Women's International League for Peace and Freedom (WILPF) at the 58th Commission on the Status of Women (CSW):
Women's Local to Global Dialogue at UN Headquarters amplifying the voices of WILPF women's rights advocates
March 10-21, 2014
WILPF members had an energizing experience at CSW 58, where 75 activists and advocates from the WILPF global network joined over 3000 other civil society participants at hundreds of events in a two week long hustle and bustle around UN Headquarters. WILPFers came from Syria, Nigeria, Pakistan, Colombia, Geneva and many places in between. We united as a delegation to collectively raise our voices and bring attention to the fact that you get what you pay for, and there can be no peace or development without disarmament and women's full and equal human rights.
Together, we spoke fiercely and truthfully. We organized 10 successful events and we mobilized and build momentum around WILPF's 100th anniversary movement recognizing Women's Power to Stop War! Thanks to everyone who joined us and shared a photo in our #100Women4Peace photo campaign or engaged with our unprecedented social media discussions through #CSW58 #WILPF100 #DisarmSDGs!
WILPF's inspiring Secretary General, Madeleine Rees was honored as the recipient of the Dean's Social Justice Award by the CUNY School of Law on March 13th for her leading legacy of advocating for women's human rights throughout conflict. “When women are not represented in peace processes, it is a failure. It is absolutely vital to include women in peace negotiations”, Madeleine remarked discussing the situation in Syria. We all joined in celebrating Madeleine and her work with WILPF for peace.
“Together and in many forums, WILPF participants united to demand action creating peace through demilitarization and disarmament”, recalls WILPF PeaceWomen Programme Director Maria Butler, who coordinated WILPF's work at CSW. Many of WILPF's events were standing-room only, demonstrating the importance of the issues we addressed.
At WILPF's event, “No Development without Disarmament,” WILPF panelists Rehana Hashmi (WILPF Paktistan), Debir D'hejal (WILPF Colombia), Joy Onyesoh (WILPF Nigeria), Ray Acheson (WILPF Disarmament Programme), and WILPF Secretary General Madeleine Rees brought regional and global perspectives to show the links between conflict prevention, development, disarmament, and peace. Rehana Hashmi of WILPF-Pakistan discussed the impacts of drones, small arms and the war economy on development in Pakistan. “This war economy is not taking us anywhere,” she said. Debir D'hejal of WILPF-Colombia reminded us that “peacemaking happens at the local level” and shared examples of WILPF's work with displaced women in Colombia
At WILPF's “From Bosnia to Syria” event, WILPF partners and Syrian women peace leaders Nawal Yazeji and Sabah Alhallak, as well as Bosnian women peace leaders Nela Porobic Isakovic and Gorana Mlinarevic, shared experiences from the powerful recent workshops WILPF held bringing Syrian and Bosnian women together to learn from each other's experiences and strengthen women's participation and rights in peace processes. Women both from Syria and Bosnia highlighted the need for women to be seen as agents not as victims and to design gender equality into post-conflict governance systems.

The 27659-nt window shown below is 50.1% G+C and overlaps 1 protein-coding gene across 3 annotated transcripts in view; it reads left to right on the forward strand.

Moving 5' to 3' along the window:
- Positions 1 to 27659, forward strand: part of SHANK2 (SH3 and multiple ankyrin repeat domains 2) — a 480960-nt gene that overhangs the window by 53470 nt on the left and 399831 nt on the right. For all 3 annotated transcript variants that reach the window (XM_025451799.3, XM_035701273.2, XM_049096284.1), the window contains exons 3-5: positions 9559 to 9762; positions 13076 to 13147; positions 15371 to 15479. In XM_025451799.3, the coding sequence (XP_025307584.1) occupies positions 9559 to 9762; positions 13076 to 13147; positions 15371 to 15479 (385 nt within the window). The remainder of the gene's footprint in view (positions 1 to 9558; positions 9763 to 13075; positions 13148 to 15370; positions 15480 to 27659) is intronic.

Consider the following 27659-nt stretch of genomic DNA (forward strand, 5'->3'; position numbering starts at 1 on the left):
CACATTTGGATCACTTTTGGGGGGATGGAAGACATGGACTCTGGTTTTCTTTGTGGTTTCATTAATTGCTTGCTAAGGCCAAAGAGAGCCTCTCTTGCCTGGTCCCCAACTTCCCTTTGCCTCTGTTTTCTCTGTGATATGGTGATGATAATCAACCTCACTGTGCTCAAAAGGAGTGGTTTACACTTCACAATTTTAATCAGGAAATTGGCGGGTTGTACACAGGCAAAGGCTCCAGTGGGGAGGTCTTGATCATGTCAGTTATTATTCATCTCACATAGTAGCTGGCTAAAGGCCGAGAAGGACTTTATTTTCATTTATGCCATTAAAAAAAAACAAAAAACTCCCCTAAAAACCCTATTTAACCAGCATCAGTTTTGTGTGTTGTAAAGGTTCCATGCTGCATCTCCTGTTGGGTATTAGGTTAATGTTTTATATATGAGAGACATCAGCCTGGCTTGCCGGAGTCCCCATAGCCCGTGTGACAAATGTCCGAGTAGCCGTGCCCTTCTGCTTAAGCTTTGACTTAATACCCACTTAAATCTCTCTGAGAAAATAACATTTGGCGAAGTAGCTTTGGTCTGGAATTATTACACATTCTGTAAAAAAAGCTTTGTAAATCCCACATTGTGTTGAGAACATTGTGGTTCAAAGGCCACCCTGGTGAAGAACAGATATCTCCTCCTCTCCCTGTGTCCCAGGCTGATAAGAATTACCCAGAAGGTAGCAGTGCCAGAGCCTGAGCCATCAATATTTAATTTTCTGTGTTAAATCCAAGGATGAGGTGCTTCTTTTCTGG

WILPF launched our WILPF PeaceWomen mobile application on Women Peace and Security (WPS)- now available on all smart phones! – at our event, “Access and Technology: Breaking Down Barriers to an Holistic Women, Peace, and Security Agenda”
WILPF's advocacy was part of what ended up being a successful push for the CSW Agreed Conclusions to demand gender equality as a priority in the next Post2015 development agenda through a call for a stand-alone gender equality Sustainable Development Goal and gender integrated throughout all other SDGs. Despite this, we continued to be frustrated with pushback, even on human rights broadly, especially on sexual and reproductive health and rights. We are particularly concerned that a small number of States (led by the USA and China) were also able to delete support for reducing military spending and financing development: This is a failure of the CSW 58 Agreed Conclusions, not to include already agreed language from Rio (1992) and Beijing (1995) on financing development by reducing military spending. New ways to tackle this resistance and galvanize support for stronger progressive language in the post-2015 development framework must be found.
In addition to holding our own WILPF events, the PeaceWomen team (Maria Butler, Abigail Ruane, Cristina Chahine, Sandra Neuman, and Shafferan Sonneveld) monitored over 60 events related to the women, peace and security agenda during this years' CSW. For the full report, which will be uploaded soon, please see our website.
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